Tuesday, April 14, 2009

Tone Deaf

Musique by Gustav Klimt @ Art.com

The other day Ryan and I were talking about the books and scripts we've read lately. I had just come off a two-month reading dry spell during which I'd start a new book and then put it down at page 20, not caring what happened in the end.

Up till I had a child, my rule was never to leave a book unfinished. But I'm 35 now and in my family that makes me just shy of middle aged. My great grandma lived till she was 76 and my great grandpa and Grandma Mary stuck around till they were 88 ... mas o menos (neither were forthcoming about their real ages). So compared to what I want to accomplish in this lifetime and my probable life expectancy, I don't have a lot of time to waste.

Anyway, Ryan argued that the reason why so many movies fall short and why so many books go unfinished is that their authors are tone deaf when it comes to story. Even though many writers come up with great ideas and snazzy hooks, and possess enviable literary wit, they can't move a story from point A to Z.

So when I think about the books that I'd given up on, I realized indeed they were tone deaf in story. In other words, nothing was happening except the protagonist complaining about his or her life. Or worse, I was reading an author who clearly loved hearing him or herself talk. Nothing was at stake and no one or nothing was in jeopardy and those my friends are the building blocks of a good story.

Now this isn't a literary fiction versus popular fiction rant. Nor does it have anything to do with my constant irritation with books titled, "The Candyman's Daughter" or "The Stinky Cheesemaker's Wife." I don't think that you don't have to be "genre-fied" to spin a rip-roaring yarn. For example, even some books that cultural connoisseurs have deemed literary fiction, tell stories. Check it out:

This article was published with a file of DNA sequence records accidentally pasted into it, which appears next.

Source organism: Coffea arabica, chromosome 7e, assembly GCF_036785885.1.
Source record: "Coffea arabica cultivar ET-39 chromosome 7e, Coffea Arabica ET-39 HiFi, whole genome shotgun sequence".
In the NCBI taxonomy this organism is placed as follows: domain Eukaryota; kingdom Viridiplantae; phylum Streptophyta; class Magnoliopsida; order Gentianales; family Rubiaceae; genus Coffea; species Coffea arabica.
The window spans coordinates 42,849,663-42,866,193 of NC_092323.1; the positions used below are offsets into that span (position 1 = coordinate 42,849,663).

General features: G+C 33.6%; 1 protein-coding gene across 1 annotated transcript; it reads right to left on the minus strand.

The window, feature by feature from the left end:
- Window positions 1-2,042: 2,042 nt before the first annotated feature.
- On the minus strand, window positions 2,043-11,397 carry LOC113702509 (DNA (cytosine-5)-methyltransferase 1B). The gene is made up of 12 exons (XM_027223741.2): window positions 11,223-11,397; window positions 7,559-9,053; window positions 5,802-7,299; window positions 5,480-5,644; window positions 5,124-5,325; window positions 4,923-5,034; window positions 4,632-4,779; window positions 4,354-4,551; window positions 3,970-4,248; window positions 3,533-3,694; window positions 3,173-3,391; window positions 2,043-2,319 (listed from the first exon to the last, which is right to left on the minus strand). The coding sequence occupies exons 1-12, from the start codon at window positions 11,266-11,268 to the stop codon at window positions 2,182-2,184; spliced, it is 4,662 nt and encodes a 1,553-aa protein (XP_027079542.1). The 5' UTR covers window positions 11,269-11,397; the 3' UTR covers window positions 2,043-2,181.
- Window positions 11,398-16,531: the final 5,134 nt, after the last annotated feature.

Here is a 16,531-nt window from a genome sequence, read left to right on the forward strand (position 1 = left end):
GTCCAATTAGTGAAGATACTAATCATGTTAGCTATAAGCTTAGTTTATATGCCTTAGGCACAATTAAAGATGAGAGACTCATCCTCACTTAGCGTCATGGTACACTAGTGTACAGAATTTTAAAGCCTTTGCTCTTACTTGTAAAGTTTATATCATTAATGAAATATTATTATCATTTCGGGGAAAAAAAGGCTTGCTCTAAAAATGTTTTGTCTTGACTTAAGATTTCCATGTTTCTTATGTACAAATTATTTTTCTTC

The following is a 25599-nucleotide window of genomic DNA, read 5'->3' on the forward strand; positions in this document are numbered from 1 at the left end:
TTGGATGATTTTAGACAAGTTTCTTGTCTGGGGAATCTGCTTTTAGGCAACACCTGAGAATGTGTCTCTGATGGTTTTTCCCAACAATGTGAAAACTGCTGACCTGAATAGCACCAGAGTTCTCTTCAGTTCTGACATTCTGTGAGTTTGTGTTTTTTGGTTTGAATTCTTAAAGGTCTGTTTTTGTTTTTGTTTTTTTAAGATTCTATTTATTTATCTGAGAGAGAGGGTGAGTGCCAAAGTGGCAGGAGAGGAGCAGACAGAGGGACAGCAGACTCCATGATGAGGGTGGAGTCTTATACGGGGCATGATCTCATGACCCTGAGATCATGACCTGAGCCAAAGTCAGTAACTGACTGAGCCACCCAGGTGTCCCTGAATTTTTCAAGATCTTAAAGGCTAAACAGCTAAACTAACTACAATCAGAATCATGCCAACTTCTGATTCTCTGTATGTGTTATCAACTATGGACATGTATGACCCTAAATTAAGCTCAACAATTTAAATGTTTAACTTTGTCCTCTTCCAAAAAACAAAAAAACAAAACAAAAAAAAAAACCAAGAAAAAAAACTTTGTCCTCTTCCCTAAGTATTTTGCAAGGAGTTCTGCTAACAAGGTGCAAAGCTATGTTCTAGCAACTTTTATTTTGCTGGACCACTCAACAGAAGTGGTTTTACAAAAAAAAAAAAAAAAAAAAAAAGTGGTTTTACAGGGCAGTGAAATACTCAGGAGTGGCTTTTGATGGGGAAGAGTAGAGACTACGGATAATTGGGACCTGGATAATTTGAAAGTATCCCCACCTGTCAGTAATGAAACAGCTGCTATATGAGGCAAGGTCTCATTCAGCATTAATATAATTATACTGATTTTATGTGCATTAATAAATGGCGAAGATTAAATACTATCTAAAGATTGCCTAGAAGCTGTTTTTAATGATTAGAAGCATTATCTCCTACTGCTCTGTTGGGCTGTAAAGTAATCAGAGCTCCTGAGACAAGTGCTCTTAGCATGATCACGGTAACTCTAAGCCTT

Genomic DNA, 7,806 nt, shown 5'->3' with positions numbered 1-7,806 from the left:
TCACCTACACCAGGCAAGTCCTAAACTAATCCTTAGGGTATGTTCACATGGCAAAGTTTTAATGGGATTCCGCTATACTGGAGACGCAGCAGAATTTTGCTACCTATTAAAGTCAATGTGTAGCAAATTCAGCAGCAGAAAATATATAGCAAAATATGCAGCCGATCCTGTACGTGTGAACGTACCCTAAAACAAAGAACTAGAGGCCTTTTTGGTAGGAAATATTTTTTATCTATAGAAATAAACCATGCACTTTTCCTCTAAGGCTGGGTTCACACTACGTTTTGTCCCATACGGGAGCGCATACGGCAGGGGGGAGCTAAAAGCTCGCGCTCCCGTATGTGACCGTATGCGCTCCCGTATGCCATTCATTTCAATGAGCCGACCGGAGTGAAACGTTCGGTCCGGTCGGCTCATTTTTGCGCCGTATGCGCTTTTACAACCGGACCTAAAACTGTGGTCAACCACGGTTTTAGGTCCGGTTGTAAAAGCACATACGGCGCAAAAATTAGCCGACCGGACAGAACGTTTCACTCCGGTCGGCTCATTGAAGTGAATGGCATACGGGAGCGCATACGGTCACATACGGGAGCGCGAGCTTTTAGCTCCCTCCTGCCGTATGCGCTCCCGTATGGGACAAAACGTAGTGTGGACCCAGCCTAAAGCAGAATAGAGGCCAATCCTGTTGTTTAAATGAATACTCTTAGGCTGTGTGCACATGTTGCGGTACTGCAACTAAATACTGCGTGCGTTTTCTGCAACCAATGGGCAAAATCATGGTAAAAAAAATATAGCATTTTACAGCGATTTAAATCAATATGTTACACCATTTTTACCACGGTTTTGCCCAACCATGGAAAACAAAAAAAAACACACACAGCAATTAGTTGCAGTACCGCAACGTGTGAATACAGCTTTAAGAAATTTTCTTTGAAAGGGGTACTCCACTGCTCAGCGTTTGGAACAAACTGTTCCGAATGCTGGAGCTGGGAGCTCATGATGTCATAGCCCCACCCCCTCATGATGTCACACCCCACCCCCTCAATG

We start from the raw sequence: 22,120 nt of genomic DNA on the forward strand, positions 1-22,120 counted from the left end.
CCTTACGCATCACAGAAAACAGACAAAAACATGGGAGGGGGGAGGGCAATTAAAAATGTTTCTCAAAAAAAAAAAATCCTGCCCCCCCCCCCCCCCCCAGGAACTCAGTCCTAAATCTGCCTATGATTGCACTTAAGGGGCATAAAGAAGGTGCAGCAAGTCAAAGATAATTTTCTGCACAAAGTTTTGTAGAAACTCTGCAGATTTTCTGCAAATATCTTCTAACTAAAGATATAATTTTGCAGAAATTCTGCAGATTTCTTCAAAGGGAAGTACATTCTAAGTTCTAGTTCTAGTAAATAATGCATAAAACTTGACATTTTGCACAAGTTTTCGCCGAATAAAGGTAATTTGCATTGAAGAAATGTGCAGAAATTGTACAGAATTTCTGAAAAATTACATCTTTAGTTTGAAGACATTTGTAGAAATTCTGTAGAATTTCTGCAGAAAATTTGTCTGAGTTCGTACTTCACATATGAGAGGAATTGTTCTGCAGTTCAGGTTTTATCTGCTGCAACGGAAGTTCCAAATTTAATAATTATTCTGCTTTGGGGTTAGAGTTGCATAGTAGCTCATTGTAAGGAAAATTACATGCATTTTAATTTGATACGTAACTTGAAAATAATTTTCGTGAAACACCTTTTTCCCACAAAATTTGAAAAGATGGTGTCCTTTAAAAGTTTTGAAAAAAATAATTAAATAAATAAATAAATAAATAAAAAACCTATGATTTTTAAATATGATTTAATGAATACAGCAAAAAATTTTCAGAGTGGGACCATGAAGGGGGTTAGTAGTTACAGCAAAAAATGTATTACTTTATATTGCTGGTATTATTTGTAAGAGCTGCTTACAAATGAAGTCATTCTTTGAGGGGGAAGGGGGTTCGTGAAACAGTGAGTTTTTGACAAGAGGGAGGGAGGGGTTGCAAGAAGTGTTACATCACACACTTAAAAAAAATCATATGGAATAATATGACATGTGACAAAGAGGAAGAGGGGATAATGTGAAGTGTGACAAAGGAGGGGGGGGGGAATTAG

In Cold Mountain, a soldier is making his way back home and to the woman he loves. Inman is in constant peril and much is at stake.

In Water for Elephants, a young veterinary student joins the circus and falls in love with a married woman. On each page, Jacob's life and that of an elephant are on the line.

In The Great Gatsby - it's read in high school so it's a certifiable classic literary novel - a man tries to woo the golden girl who's married to a lout. Jay Gatsby risks his heart for idealistic love.

So recently I came across a book that lacked a story and I froze with terror that the dry spell had started again.

(By the way, I won't name names because that's cheesy and I don't need attention so badly that I'll risk your hate mail.)

Going back to the book ... The character was cute but if you read chick lit, you've read her a thousand times over and better. The writing was fast-paced and in a few places quirky enough for me to crack a grin. And guess where it takes place? If you thought New York, you win!

I gave it up at page 7 even though:
  • A major publishing house bought and published it.
  • An editor, marketing/PR person, copyeditor, sales squad, cover artist and a cast befitting a Cecil B. DeMille epic worked on it.
  • You'll find it on the tables at major book stores.
  • Many prominent women in media called it the best thing since their vibrator.
Okay, I made up the part about vibrators but you get the idea.

This book, out of thousands, was plucked for publication even though IT HAS NO STORY.

Seriously dude, that's the problem. Too many people are story tone deaf and yet have the wherewithal - time and a laptop and in some cases, friends in high places - to write a manuscript that gets published. Trust me, I know. Having judged plenty of contests and having read some awesome work by the members of my former critique group, there are stories out there that can't find a place at your local bookstore. They're held off because (a) they're not "high concept" enough (an over-rated ideal, let me tell you) or (b) publishers can't take chances on stuff that's not regency romances or vampires. (Dude, I do don't get the vampire thing.)

But could someone become pitch perfect when it comes to story? Do you have to be "special," or can you cultivate it?

Hmm. That's a toughie. I guess it's up to the individual - not that I'm claiming to have been born with great literary prowess .... just ask the people who proclaimed their hatred of my books on Amazon.com. But when it comes to story, I'm always learning by reading books and watching movies. I read plenty and preferably, beyond the confines of my genre.

When I'm lucky to find that special book or movie that make me forget that I'm a writer, I reread/rewatch it to spot how the author structured the story. I even take notes and ask myself the following: